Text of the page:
A Week in the North Woods – Part One

View of the lake from our dock

We spent last week in a secluded cabin on a small lake in the deep woods of Michigan’s Upper Peninsula. Sounds good already, doesn’t it? Wait till I tell you more….

The cabin was on 28 private acres, with a 60-acre lake just steps from the front door. We took our kayaks with us and enjoyed them on the beautiful lake every day. Well, except for the one time it rained all day. Other than that, we were lucky with weather and got to go for three nice hikes during the week.  (I admit there was one unpleasant part of the vacation though: the mosquitoes. Oh man, I couldn’t step outside unless I was coated from head to toe with repellent. Those buggers are vicious! I’m home now, but my arms and legs are covered with bites. Phooey on them.)

There was fishing from the dock....

...and fishing from the kayak.

We both agreed that this was THE quietest place we’d ever been before. I think there was only one time we heard a jet ski from a neighboring lake, but otherwise it was extremely quiet. One night I even got out of bed to make sure I’d left the window open because I couldn’t hear any noise at all! That’s a very odd feeling for someone who’s used to hearing traffic outside her door all day every day. But I could definitely get used to it.

Au Sable Lighthouse

So where did we hike, you ask? We drove about 30 miles east of Munising and walked a mile and a half to the Au Sable Lighthouse. Not only is this cool because it’s the most inaccessible lighthouse on the US mainland, but as you walk along the shore of Lake Superior you pass the wrecks of several ships from the early 1900s. The lighthouse opened in 1874, but I guess this area was still too treacherous for some vessels. I’ll talk more about our bird sightings later, but on this hike we were thrilled to have a Bald Eagle fly right over our heads. It was our only sighting of our national symbol on this trip.

Shipwreck on shore of Lake Superior

Our second hike was in Seney National Wildlife Refuge, a real jewel of the National Wildlife Refuge System if you ask me. We first did a 1.5 mile hike around a nature trail loop, where we saw a gigantic nest in a treetop. We thought it might be Bald Eagles, but couldn’t tell with out binoculars. When we got back to the nature center we found that they had a scope set up on it (duh) and it was an Osprey nest. We saw one parent and one youngster in the nest, and we think we saw another adult along our walk but couldn’t be sure of what it was. Wish I’d been able to get a picture of it because this was our first ever Osprey sighting. Gorgeous birds.

After that we killed time for a few hours, hoping to do the 7-mile driving tour nearer to evening hours so we’d have a better chance of seeing bird activity. We ended up starting the drive around 5:30 because we just couldn’t wait any longer. It’s a one-way only driving route with a speed limit of about 15 or 20 mph that passes between a whole system of marshes and woods. At the beginning we had our windows down but quickly had to put them up because of the swarms of black flies attacking the car. It felt like we were in a Hitchcock movie, with dozens of flies just hanging on the outside of the car trying to figure out how to get to us. Ick.  But after we made that adjustment, and despite the heat of the day, we saw Common Loons, a Red-breasted Merganser, lots and lots of Trumpeter Swans, lots of Eastern Kingbirds, an Ovenbird, Canada Geese, a Belted Kingfisher, Ring-billed Gulls (of course), a Great Blue Heron, lots of Ravens, Goldfinches, and some other warbler that we couldn’t identify — looked like a possible Redstart or Blackburnian. Oh, also what we think is a Broad-winged Hawk (can anybody confirm or refute this ID from these pictures?)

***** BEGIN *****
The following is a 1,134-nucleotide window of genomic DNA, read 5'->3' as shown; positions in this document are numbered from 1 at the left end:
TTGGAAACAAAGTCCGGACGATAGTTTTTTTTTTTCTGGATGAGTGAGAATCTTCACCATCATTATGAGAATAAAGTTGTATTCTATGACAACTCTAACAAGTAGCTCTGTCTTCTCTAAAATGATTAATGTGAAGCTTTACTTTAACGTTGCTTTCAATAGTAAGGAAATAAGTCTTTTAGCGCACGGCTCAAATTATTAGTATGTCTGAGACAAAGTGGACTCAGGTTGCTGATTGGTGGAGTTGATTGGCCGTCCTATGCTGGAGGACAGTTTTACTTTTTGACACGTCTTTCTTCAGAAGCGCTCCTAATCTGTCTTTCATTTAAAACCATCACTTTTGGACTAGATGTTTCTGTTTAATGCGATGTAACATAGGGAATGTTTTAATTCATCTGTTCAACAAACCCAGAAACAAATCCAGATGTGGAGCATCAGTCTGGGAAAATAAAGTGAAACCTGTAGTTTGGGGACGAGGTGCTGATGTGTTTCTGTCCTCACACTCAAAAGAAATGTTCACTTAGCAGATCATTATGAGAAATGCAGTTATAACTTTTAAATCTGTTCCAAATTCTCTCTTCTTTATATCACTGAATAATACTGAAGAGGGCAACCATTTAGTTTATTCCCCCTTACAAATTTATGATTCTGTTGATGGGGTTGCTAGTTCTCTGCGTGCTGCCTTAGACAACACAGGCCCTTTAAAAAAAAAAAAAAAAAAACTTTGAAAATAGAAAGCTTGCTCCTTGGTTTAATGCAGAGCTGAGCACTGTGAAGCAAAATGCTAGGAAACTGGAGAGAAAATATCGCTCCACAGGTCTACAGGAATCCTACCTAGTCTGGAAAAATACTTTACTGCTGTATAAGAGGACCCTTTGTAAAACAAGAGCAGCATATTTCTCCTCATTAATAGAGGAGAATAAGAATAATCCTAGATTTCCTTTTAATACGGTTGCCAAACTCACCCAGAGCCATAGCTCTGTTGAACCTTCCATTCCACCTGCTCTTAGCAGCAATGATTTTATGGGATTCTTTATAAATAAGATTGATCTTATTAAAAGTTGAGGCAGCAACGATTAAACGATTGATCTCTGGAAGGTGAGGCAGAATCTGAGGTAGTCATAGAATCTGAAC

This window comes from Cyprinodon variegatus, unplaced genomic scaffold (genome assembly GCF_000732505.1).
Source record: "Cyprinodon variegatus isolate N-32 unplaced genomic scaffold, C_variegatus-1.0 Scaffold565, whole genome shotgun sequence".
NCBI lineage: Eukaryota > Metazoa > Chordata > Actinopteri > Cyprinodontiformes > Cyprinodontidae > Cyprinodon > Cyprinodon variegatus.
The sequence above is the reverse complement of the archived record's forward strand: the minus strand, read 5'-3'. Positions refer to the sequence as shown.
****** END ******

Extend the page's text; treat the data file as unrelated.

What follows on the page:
Is this a Broad-winged Hawk? You tell me.

I’ll talk about our third hike and put up some of the other bird pics in Part Two of the story…stay tuned.

By the way, right now there’s a flock of House Finches at our feeders, with several males and about 3 times as many females. One of the males is a very bright red — just beautiful!

This entry was posted in Birds, Ecotherapy, Insects, Michigan, Travel, Walking in the Woods and tagged , , , , . Bookmark the permalink.

6 Responses to A Week in the North Woods – Part One

  1. Dave Irons says:

    Hi Kim,
    The raptor in your photo appears to be an adult Merlin. Based on the bulk of the bird, I’m guessing it’s a female. Note the really flat dark crown, which contrasts with the fairly conspicuous pale supercilium. The face pattern is much too bold for a Broad-winged Hawk, which would also not show such a tapered, chest-heavy profile. If you look at the extended wings, they are pretty tapered on the outer third and appear to be pretty pointed. Broad-winged Hawks, like other species of Buteo, have broader wings that are more blunt and rounded at tip.

    • Kim says:

      Dave, thanks so much for helping me with this. I appreciate the details because I don’t have much experience with the large birds of prey (obviously).

  2. Sharon says:

    Sounds like it was a perfect vacation for you and Eric–except for the insect activity. Very familiar with the black fly problem. I remember going into the woods with a white sweater and coming out covered in black flies.

  3. I can practically smell the pine trees! There is nothing quite as beautiful as the Northwoods. Your post brings me back to my childhood in Northern Wisconsin. 🙂

    p.s. Your pictures are wonderful – thanks for sharing.

  4. Sounds wonderful, except for the mosquitoes =)

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